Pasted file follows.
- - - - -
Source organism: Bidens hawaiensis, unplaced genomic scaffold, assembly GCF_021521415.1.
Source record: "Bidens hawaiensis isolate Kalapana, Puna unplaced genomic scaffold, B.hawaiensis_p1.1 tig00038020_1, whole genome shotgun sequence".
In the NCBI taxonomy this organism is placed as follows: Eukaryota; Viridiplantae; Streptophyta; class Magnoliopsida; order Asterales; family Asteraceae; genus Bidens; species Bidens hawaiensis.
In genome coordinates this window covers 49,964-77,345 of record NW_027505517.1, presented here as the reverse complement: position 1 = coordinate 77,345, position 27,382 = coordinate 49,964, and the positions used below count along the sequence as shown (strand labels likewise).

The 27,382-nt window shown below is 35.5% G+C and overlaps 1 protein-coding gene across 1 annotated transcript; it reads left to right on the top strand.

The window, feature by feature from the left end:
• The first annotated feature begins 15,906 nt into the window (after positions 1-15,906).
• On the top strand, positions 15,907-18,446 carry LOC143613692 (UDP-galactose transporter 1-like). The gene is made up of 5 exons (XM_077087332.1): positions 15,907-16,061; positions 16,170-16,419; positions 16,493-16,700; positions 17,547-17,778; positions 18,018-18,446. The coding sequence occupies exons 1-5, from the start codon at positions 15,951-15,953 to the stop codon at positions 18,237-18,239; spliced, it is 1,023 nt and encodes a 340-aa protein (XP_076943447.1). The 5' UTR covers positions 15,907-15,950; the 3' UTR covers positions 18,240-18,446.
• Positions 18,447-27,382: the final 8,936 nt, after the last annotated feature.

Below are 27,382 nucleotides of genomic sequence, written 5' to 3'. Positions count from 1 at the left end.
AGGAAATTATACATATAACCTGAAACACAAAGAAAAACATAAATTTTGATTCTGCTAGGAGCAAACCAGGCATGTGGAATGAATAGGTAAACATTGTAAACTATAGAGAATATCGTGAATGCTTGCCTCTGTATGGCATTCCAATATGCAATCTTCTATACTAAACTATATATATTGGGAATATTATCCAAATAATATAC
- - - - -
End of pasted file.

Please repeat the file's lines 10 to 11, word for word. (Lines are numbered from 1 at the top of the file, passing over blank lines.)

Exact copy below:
Below are 27,382 nucleotides of genomic sequence, written 5' to 3'. Positions count from 1 at the left end.
AGGAAATTATACATATAACCTGAAACACAAAGAAAAACATAAATTTTGATTCTGCTAGGAGCAAACCAGGCATGTGGAATGAATAGGTAAACATTGTAAACTATAGAGAATATCGTGAATGCTTGCCTCTGTATGGCATTCCAATATGCAATCTTCTATACTAAACTATATATATTGGGAATATTATCCAAATAATATAC